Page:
Bharavi was a great Sanskrit poet who wrote one of the greatest classical Sanskrit epics that was hailed as Mahakavya or great poetry. His epic was called Kiratarjuniya or Arjuna and the mountain man. This epic talks of the great warrior Arjuna and his battle with a savage mountain man, who then turns out to be Lord Shiva. There are many interesting facts about Bharavi's life history. Though no such biography of Bharavi exists, yet we find valuable information about this great poet in his works. Intricate styles and very superior forms of expression characterized his style of poetry. There is a chance that he may have influenced the 8th Century poet Magha. It is estimated that Bharavi came from the South of India. He is said to have flourished during the empire of King Durvinita and King Simhavishnu of the Pallavan dynasty, which was a major empire and widespread in the south of India. To know more about Bharavi, continue to read this insightful biography on him.
There is a famous story related to Bharavi. It is said that Bharavi was recognized as genius by everyone around him since he was in his young age. Everyone used to love and admire his poems and writing, he was an inspiration for many but this did not satisfy Bharavi. This strong characterstic may have come in Bharavi from the absence of his father's acknowledgement and admiration of him or his work. His father never felt the need to praise Bharavi, which thoroughly disappointed him. He constantly tried to gather his father's appreciation and acknowledgement but he always failed in doing so. Since Bharavi never got any encouragement by his father, his disappointment soon turned into anguish. All the passive emotions in his started to take the form of rage and he felt the need to take revenge from his father for his indifferent attitude towards him. He went too far with this revenge thing and decided that nothing could be equivalent to whant his father has made me feel like for all these years when he yearned for his appreciation and decided that e wanted to kill his father. He saw his father and mother sitting comfortably together and in a deep conversation. He slowly moved towards his father with a sword in his hand. As he lifted the sword to attack his father, the sword struck a tile on the ceiling. Something fell on the head of Bharavi and he picked it up to see, to his surprise it was a torn piece of a manuscript. He read it to see what was written on it. It was written that before doing something, one should think a thousand times. And then he paid attention to what his father and mother were conversing about. His mother was asking his father why he never appreciates and encourages Bharavi. To this his father replied that he knows very well that Bharavi is a poetic genius and he also knew that he was capable of much more than he has already achieved. His father thought that if he would praise him then Bharavi would not feel the need to do more things and achieve greater heights and he did not want to see his son resting just now. He thought that his not appreciating Bharavi will turn out to be a good thing in Bharavi's life eventually. After hearing this, Bharavi felt ashamed of himself for he was about to do a heinous crime. He could not believe that he ahd been so upset and disappointed that his heart got filled with vengeance. He confessed all these feelings in front of his father and begged for his forgiveness and he understood for the rest of his lifetime that sometimes it is important to withhold appreciation to inspire someone to do better than his achievements.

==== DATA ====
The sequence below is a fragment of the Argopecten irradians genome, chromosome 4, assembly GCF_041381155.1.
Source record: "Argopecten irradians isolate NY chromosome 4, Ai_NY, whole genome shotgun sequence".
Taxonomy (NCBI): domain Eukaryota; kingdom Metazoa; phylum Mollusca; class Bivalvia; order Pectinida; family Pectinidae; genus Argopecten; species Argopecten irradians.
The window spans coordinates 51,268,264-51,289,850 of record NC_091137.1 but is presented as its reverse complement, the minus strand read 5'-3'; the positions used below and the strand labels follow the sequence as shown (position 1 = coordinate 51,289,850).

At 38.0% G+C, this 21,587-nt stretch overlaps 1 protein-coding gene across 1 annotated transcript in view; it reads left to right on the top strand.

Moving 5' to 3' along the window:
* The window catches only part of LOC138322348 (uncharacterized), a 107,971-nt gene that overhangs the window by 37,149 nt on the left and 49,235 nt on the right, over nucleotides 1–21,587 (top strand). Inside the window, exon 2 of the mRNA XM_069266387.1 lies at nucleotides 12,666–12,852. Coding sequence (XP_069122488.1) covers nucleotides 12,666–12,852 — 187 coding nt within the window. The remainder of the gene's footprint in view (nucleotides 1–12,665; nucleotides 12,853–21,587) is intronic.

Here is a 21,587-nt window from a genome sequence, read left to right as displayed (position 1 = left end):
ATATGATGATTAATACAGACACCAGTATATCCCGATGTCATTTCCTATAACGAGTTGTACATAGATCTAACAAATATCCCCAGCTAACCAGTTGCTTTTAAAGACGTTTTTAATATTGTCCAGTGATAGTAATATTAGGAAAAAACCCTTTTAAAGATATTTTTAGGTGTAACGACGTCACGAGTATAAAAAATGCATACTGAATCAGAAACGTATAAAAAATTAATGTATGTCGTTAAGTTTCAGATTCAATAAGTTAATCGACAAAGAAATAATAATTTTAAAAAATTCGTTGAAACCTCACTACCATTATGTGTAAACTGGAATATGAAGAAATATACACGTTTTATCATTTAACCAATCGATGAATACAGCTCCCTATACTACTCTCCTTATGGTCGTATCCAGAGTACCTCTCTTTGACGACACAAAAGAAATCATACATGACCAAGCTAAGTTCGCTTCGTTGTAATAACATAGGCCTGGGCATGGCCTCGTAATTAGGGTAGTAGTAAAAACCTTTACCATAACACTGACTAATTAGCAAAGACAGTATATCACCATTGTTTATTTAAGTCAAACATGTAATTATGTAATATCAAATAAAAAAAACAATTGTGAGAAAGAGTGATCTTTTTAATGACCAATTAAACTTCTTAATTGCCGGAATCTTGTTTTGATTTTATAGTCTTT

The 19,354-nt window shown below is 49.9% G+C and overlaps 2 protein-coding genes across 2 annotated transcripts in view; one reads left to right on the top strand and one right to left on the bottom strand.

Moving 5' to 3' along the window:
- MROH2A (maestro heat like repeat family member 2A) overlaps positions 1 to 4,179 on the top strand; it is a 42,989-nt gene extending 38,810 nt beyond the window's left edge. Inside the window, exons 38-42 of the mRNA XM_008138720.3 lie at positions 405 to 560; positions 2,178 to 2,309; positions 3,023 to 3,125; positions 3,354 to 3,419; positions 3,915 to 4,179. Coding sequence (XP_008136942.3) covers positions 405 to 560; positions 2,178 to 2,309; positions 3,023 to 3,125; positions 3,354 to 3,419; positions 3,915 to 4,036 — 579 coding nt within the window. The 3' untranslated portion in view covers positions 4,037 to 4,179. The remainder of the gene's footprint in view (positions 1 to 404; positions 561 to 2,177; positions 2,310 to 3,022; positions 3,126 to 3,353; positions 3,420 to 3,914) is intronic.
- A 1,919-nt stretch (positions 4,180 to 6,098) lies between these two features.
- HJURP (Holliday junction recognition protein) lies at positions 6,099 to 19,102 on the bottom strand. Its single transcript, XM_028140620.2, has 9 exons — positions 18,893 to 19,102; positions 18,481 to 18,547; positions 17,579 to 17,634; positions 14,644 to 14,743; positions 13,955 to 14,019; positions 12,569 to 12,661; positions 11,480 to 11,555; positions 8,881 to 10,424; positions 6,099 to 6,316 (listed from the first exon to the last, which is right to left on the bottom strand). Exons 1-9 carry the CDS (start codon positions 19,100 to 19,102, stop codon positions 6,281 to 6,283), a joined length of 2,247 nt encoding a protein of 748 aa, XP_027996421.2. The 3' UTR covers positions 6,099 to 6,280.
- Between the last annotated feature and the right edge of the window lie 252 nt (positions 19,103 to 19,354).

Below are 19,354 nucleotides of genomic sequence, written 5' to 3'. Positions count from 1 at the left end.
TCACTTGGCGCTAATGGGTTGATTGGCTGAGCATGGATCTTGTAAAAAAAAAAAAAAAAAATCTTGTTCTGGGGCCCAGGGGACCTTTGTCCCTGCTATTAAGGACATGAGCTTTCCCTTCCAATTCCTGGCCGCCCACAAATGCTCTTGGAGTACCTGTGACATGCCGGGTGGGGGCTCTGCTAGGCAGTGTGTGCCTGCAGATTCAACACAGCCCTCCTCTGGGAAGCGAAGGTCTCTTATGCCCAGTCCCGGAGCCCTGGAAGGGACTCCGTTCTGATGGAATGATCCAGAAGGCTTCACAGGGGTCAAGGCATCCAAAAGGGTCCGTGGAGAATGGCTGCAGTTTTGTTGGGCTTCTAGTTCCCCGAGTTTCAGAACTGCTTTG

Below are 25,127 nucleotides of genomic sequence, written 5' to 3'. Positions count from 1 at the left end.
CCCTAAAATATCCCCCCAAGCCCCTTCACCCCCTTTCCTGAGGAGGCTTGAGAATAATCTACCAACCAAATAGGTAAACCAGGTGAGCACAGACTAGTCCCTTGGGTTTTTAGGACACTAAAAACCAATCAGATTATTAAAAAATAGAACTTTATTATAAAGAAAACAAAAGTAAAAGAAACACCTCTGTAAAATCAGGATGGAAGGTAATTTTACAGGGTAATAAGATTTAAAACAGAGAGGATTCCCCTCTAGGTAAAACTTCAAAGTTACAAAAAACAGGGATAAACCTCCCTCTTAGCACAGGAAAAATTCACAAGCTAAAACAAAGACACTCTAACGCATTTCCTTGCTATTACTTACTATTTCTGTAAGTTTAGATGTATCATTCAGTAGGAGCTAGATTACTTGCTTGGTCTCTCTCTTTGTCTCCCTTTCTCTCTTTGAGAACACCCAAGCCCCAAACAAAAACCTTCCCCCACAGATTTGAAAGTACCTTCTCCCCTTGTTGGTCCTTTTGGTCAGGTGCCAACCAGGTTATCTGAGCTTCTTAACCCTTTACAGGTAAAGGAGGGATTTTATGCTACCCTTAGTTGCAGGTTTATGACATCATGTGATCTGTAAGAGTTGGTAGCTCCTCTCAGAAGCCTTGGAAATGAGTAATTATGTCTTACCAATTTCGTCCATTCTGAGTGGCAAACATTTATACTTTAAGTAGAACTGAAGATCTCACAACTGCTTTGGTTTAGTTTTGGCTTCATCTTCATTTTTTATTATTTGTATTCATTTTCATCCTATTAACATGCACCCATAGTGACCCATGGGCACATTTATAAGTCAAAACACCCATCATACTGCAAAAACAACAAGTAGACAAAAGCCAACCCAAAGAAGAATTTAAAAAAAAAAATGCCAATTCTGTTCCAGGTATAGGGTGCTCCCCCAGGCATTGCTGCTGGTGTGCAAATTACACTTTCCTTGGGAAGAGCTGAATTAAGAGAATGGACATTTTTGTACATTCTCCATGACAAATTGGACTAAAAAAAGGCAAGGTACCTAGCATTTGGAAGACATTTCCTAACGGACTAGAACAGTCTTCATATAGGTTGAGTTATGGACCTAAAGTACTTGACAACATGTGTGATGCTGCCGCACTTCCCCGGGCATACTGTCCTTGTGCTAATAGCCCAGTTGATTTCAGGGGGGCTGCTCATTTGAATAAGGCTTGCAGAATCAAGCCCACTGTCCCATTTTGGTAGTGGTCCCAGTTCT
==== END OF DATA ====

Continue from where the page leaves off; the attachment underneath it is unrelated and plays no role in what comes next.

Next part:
Kiratarjuniya is considered as his only work but his was a magnanimous contribution to the world of Sanskrit literature. It is a poem written in 18 cantos. A.K. Warder, an Indologist, thinks of Kiratarjuniya as the perfect epic poem in the history of any literature. He thought that more and more intricacy was put into the expression of the poem and every detail in the poem was beautifully polished. Bharavi used the most difficult words of Sanskrit language and fine nuances of Sanskrit grammar. Even after putting in such complicated and fine details in the poem, Bharavi achieved commendable directness and conciseness. In Sanskrit language, Bharavi is known for his epic weight of meaning in his work, just like Kalidasa was famous for his similes and Dandin was popular for his wordplay. It is said that Dandin's great grandfather was a friend of Bharavi as king Visnuvardhana brought them together. There was a famous commentator who was called Mallinatha, he considered Bharavi's words very hard to understand and decipher.